I have been making yogurt at home for more than five years, avoiding countless plastic containers and saving a good bit of money. Over that time I have made some improvements to my process, such as switching from 1 quart canning jars to the Luminarc Working Glass (easier to use, easier to clean). To account for these upgrades, I updated my earlier post on yogurt making which you can find here: The Home-Made Yogurt Routine.
While browsing the amazing and often confounding Flickr Commons, I was entranced by a collection of late 19th century book covers from the British Library. The majority of the nearly 900 covers are “pulp novels,” but you’ll also find travel books, text books, and other miscellany. Last month I shared a batch of six vintage book covers, and this post has six more in the image gallery that have interesting art or a lurid title. (Click any one of the images to expand the image and navigate through the collection.)
I recently finished reading Gustavo Arellano’s Taco USA, an interesting combo platter of history, personal stories, and food culture. In his detailed overview of the history and evolution of Mexican food in the U.S.A., Arellano recounts many fascinating stories, like how the first English-language taco recipe got into print, the invention of the frozen margarita machine, and inventions for frying tortillas for tacos. In this post, I’m looking at that last topic, tortilla frying inventions.
In the late 1940s, tacos became a popular food in some parts of the United States. Most tacos back then were hard-shelled, so each day restaurants needed to fry lots of corn tortillas into the taco shape before filling and serving. It was a tedious and sometimes dangerous ordeal for kitchen staff, as Arellano writes in Taco USA:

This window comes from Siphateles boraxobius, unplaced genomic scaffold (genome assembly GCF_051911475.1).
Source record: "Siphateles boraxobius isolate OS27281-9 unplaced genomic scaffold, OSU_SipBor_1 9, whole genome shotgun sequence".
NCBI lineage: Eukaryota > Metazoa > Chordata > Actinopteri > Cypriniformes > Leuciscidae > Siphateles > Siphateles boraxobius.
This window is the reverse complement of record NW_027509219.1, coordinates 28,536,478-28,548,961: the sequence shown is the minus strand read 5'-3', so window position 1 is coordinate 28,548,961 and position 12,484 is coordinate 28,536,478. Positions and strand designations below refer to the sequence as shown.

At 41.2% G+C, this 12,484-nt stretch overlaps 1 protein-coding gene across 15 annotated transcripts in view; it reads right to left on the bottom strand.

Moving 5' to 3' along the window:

But preparing the tacos was an arduous task. In the days before fast food, restaurateurs fried each taco shell to order, throwing them into hot oil in a U-shaped form held together by a toothpick. To properly fry them, cooks had to poke around the cooking oil with their fingers or clumsily use utensils to ensure that each side achieved an ideal crispiness, then take out the finished product without scalding themselves.
Naturally, restaurateurs, cooks and inventors tried to find a better way. And some even went through the lengthy process of filing for a patent on their invention.
In this post, a look at two distinctive fruit crate labels.
“Don’t Worry” Apples Fruit Crate Label
I doubt that “Don’t Worry” brand apples would be a successful brand today. It’s easy for me to come up with a bushel of worrisome questions when choosing your food. Organic? Local? What pesticides? Imported? In season? By buying the trendy Honeycrisp, am I dooming heirloom varieties? Do they still use alar? Or how about the use of arsenic and lead as pesticides (in the distant past)?
As a graduate of the University of California, Berkeley, I find this label exciting. Sure, the proportions of Sather Tower aren’t quite right, and the artist removed tower’s surroundings to put it in a pasture, but it’s advertising, not a documentary. Reading the label, however, brings slightly different feelings: “Below U.S. Standard…Not High Grade.” Perhaps whoever decided that Berkeley apricots would be “not high grade” was a Stanford graduate? (As far as I know, Berkeley never had commercial apricot orchards, or any other large scale agricultural endeavors. There were famous apricot orchards at the southern end of San Francisco Bay in Santa Clara County.)